One marketing channel that failed for us included spending money on an SEO firm and signing a 6-month contract. They seemed very professional, but their articles, backlinks, and targeting keywords were just not up to par. It’s very difficult to rank in the area of WordPress support, but it seemed at first like there were some opportunities.
Unfortunately, even after meeting with them 3 months in and clarifying our needs, they weren’t able to deliver, and we wasted money. What I have learned from this is that I don’t need to be hyper-concerned about SEO- we have other working channels, and the idea of building up our reputation as marketing agency experts is much more exciting to me than churning out articles and hitting the right keywords.
We have also been much more consistent about keeping in touch with our customers- particularly our busiest ones. Our customers are partners, and setting up meetings with them every few months and talking through their issues, and any areas we could improve on has been super helpful to both continue to improve our service, and keep them as customers long term.
Even if nothing major is accomplished on the call, just the fact that they can see as us as humans who care about their issues goes a long way! I think this is crucial for any productized service company as without touching base with customers, things can get very impersonal, and pretty soon issues build and customers cancel.
The stories you hear about companies becoming overnight sensations are SUPER rare, so if you’re just seeking out a profit each month in your two years, that might be exactly where you need to be.
What have been your biggest challenges in the last year?
Biggest challenge for us by far is the inconsistency of new leads coming in. We’ll get on a roll for a while like we were from March-June this year, where things are fairly consistent, but then there’s a big slow down and business is stagnant. Nailing down our target audience has helped big time, and even though this is a new hire, we think bringing on the SDR will take us to the next level.
The other thing that’s helped is paying close attention to metrics like response times. We had some glitches earlier this year, and this made us realize how important it is to have solid SOPs and tracking of this data- so that everyone can see it.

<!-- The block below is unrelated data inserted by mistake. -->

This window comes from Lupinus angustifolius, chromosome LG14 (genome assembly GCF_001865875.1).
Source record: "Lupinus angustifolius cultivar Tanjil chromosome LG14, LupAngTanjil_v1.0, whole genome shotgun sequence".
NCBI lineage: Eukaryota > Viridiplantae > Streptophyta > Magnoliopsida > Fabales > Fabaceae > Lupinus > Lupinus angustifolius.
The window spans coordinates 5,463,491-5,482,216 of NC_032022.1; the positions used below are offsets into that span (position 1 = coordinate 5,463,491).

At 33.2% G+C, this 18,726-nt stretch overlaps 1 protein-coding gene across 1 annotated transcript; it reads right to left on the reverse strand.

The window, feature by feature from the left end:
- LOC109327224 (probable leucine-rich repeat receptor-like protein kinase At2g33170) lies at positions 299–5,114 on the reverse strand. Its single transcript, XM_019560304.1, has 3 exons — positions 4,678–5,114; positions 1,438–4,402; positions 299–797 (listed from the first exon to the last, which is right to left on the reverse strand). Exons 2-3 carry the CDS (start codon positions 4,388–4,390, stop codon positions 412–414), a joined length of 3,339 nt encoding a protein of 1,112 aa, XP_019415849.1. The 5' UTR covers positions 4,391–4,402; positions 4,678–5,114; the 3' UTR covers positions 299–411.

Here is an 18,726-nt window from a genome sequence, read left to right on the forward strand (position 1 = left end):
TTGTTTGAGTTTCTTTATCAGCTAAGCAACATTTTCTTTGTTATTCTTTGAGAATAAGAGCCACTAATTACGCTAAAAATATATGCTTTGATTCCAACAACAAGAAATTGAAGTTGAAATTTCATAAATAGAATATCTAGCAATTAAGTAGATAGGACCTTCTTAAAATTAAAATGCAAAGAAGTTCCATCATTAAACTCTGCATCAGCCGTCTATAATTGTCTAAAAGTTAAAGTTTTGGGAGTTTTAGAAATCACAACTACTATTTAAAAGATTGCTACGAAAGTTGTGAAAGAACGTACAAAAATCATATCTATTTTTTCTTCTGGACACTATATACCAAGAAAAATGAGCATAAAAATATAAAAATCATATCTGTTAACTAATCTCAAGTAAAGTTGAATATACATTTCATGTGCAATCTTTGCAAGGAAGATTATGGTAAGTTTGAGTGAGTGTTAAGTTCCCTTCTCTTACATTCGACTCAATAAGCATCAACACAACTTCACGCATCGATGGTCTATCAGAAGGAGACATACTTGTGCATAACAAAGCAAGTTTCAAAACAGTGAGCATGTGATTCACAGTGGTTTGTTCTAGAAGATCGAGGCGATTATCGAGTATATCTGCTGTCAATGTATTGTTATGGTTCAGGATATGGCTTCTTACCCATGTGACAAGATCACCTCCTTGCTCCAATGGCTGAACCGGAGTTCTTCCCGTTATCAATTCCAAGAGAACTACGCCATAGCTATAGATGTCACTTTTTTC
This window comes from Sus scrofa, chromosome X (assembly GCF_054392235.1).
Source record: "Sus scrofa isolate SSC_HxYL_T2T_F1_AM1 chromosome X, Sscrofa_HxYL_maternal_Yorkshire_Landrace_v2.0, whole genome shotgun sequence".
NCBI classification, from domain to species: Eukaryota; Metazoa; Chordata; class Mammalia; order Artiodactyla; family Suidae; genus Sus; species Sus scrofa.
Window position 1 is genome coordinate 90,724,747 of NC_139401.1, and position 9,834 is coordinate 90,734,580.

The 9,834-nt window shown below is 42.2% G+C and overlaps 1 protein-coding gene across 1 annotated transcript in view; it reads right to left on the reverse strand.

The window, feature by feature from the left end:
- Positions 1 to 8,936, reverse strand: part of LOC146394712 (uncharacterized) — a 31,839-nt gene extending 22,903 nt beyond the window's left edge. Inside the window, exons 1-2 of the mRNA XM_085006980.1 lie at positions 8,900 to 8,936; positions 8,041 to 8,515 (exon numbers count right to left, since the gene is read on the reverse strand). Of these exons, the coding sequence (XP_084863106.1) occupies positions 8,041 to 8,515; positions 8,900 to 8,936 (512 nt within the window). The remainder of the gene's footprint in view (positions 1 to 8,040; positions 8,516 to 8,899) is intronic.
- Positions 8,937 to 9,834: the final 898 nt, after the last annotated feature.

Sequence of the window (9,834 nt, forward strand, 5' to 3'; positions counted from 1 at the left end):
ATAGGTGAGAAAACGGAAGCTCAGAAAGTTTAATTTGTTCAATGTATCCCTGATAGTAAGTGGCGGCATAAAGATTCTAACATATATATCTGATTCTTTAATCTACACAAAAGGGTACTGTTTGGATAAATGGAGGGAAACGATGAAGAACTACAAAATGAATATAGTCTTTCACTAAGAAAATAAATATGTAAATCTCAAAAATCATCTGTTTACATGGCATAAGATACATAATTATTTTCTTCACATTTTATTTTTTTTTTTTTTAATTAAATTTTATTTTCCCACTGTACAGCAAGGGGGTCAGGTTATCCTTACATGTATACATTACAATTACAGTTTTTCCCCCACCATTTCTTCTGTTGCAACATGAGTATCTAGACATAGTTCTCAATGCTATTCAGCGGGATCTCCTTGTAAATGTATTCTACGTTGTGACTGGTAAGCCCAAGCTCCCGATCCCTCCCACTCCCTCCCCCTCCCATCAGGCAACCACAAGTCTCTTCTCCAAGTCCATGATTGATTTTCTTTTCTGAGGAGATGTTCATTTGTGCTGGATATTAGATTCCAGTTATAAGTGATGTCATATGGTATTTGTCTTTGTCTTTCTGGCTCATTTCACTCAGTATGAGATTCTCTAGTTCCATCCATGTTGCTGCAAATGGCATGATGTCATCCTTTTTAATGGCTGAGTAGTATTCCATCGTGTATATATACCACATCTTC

We don’t like the idea of paying incentives for this, but if everyone can see their response times, they can work to improve, and it helps everyone else in the company.
We aren’t perfect now, and some weeks our overall response time creeps up a little too high from where it needs to be, but there is a month-to-month improvement that feels very satisfying, as this is a good gauge as to the overall customer experience and retention as well.
What have been your biggest lessons learned in the last year?
Probably two things:
One I mentioned above: we focused on SEO and spent money to try to improve it. This turned out to be one of those things where we were just doing what traditional advice says to do. SEO IS great, I love the idea of having helpful content that gets ranked in search engines, as it’s a much more permanent and valuable way to attract business consistently, but we went about it the wrong way.
There are many ways to waste money with SEO, and we landed on one. “SEO mills” are not the way to go, at least, I haven’t found one that delivers results. We will circle back to focusing on SEO later when we can have the funds and staff to do it RIGHT.
The other is hiring and firing. We had one incredibly nice developer, and a great cultural fit for our company. She was our least experienced developer but seemed very willing to learn as much as possible.
Well, we gave chance after chance, but the mistakes she made piled up, and her performance was just not where it needed to be. It took us a VERY long time because she is a wonderful person and everyone liked her, to finally let her go.